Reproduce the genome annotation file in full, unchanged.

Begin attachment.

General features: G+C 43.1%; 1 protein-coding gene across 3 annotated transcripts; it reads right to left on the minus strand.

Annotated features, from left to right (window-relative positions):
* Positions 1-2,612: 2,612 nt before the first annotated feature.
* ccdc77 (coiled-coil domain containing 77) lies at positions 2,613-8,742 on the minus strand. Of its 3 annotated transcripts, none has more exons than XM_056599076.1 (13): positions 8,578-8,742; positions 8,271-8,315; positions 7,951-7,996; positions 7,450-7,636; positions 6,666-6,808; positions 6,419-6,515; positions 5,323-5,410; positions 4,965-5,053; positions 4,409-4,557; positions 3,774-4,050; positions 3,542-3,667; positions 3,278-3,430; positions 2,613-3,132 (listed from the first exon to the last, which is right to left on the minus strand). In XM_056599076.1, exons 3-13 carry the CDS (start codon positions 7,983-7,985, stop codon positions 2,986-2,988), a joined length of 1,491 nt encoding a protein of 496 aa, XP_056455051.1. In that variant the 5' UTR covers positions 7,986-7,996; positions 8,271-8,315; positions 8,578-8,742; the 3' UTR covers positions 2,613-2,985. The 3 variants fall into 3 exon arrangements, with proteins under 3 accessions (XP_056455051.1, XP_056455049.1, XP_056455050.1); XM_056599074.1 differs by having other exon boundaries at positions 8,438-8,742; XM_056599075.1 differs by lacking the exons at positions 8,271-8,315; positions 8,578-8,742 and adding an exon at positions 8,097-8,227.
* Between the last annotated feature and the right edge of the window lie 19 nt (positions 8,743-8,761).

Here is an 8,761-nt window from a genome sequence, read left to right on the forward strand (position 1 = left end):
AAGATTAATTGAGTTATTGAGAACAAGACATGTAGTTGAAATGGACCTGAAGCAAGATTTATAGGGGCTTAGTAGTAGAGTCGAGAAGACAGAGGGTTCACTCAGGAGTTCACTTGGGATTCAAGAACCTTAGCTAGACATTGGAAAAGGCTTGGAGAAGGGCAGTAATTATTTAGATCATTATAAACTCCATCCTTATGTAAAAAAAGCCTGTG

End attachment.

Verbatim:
General features: G+C 43.1%; 1 protein-coding gene across 3 annotated transcripts; it reads right to left on the minus strand.

Annotated features, from left to right (window-relative positions):
* Positions 1-2,612: 2,612 nt before the first annotated feature.
* ccdc77 (coiled-coil domain containing 77) lies at positions 2,613-8,742 on the minus strand. Of its 3 annotated transcripts, none has more exons than XM_056599076.1 (13): positions 8,578-8,742; positions 8,271-8,315; positions 7,951-7,996; positions 7,450-7,636; positions 6,666-6,808; positions 6,419-6,515; positions 5,323-5,410; positions 4,965-5,053; positions 4,409-4,557; positions 3,774-4,050; positions 3,542-3,667; positions 3,278-3,430; positions 2,613-3,132 (listed from the first exon to the last, which is right to left on the minus strand). In XM_056599076.1, exons 3-13 carry the CDS (start codon positions 7,983-7,985, stop codon positions 2,986-2,988), a joined length of 1,491 nt encoding a protein of 496 aa, XP_056455051.1. In that variant the 5' UTR covers positions 7,986-7,996; positions 8,271-8,315; positions 8,578-8,742; the 3' UTR covers positions 2,613-2,985. The 3 variants fall into 3 exon arrangements, with proteins under 3 accessions (XP_056455051.1, XP_056455049.1, XP_056455050.1); XM_056599074.1 differs by having other exon boundaries at positions 8,438-8,742; XM_056599075.1 differs by lacking the exons at positions 8,271-8,315; positions 8,578-8,742 and adding an exon at positions 8,097-8,227.
* Between the last annotated feature and the right edge of the window lie 19 nt (positions 8,743-8,761).

Here is an 8,761-nt window from a genome sequence, read left to right on the forward strand (position 1 = left end):
AAGATTAATTGAGTTATTGAGAACAAGACATGTAGTTGAAATGGACCTGAAGCAAGATTTATAGGGGCTTAGTAGTAGAGTCGAGAAGACAGAGGGTTCACTCAGGAGTTCACTTGGGATTCAAGAACCTTAGCTAGACATTGGAAAAGGCTTGGAGAAGGGCAGTAATTATTTAGATCATTATAAACTCCATCCTTATGTAAAAAAAGCCTGTG